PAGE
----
Habits can be changed if you understand how they work. When you combine the science of habit formation with positive psychology interventions and practices you get:

  • more happiness
  • more positive emotion
  • more wellbeing
  • less rumination
  • less negative emotion

Habit formation is a function of neurology. It happens in the brain and is reflected through all the systems of your body.  In science the patterns of habit look like this:

In yoga traditions dating back thousands of years, we see the same pattern with different words:

Samkara is a memory, conscious or unconscious. Sometimes the memory is at the genetic level. The samskara is in the causal body which is also sometimes called the subtle body where the essence of the individual is enlivened.

Another way of thinking of this is:

Any time you want to change a habit the key is to replace an old belief with a new one. This happens right before the action/karma/routine phase.


One way to do this is through willpower. Contrary to what many people believe, willpower is not an asset but a learnable skill. It’s true that it can feel depleted over the course of the day. This can be largely due to fatigue, hunger, thirst or even limiting beliefs about yourself and your ability to resist temptation.

When I think about forming habits I like to draw on advice from the experts. These strategies are super helpful and there are lots to choose from:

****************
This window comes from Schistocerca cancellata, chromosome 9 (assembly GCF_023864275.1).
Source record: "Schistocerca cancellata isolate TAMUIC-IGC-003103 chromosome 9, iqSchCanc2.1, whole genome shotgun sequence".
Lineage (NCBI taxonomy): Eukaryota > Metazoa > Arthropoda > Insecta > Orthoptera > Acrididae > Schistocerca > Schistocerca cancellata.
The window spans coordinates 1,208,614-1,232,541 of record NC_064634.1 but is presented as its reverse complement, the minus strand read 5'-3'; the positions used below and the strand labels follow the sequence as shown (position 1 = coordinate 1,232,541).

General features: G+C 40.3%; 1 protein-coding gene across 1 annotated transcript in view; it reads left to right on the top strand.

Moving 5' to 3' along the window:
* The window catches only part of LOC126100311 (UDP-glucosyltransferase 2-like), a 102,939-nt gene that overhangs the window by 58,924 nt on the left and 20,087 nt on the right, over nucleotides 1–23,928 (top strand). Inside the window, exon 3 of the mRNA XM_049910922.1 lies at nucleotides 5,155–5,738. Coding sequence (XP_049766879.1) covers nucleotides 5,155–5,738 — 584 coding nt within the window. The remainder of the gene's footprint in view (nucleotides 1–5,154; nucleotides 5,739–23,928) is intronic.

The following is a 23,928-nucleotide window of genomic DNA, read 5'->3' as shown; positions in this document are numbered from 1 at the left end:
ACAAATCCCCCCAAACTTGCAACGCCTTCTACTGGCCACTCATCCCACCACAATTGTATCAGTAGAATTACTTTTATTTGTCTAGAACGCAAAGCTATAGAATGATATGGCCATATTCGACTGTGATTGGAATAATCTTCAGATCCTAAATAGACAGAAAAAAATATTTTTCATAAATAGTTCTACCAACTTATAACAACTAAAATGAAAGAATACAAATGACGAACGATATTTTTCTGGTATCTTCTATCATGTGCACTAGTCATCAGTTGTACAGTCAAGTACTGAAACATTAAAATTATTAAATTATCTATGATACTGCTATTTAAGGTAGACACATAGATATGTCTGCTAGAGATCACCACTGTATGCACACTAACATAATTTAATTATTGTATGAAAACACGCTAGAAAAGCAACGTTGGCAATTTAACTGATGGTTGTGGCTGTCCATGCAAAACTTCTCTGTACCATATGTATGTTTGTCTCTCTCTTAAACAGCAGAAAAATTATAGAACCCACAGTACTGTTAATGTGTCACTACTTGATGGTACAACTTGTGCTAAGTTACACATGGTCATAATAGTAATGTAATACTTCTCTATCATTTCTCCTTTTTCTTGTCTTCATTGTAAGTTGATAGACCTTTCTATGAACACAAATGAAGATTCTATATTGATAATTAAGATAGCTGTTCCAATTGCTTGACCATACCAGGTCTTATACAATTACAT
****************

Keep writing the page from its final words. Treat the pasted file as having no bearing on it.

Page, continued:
1. Pairing. Attache something you want to do to something you already do. Keep the vitamins you always forget beside your toothbrush. Allow yourself to binge-watch Netflix when you are on the treadmill.
  2. Reward. The classic star chart. Keep a chart. When you have 30 gold stars get a reward. Ensure the reward aligns with your goal (ie Don’t reward 30 days of running with an ice cream, instead choose a reword of new running pants or a fitbit)
  3. Streak. This refers to making a chain of days in a row. If you use Insight Timer to time your meditations it will show you your number of uninterrupted days. When you have 99 in a row it’s motivating to not have to start over.
  4. Unpairing. Sometimes you will only exhibit an undesired behavior in a certain context. For example may people only smoke when they are drinking. If you decide that you can do one or the other but not both together you have successfully unpaired the habit.
  5. Accountability. Get help. Find some friends who will help keep you accountable. When my husband decided he wanted to work out every day, I would text him a photo of me at the gym, in yoga, or hiking. This took advantage of his competitive nature and got him hooked so he could respond to my texts with one of his own.
  6. Stick. Sometimes the carrot just doesn’t work  If rewards aren’t your thing try a crazy punishment. If you are a republican pledge to donate $500 to the democrats if you don’t stick to your diet. This negative reinforcement tied to how you define yourself can be very successful!

Changing habits begins with a belief in the possibility of change. If you need more motivation to get started, try these great books.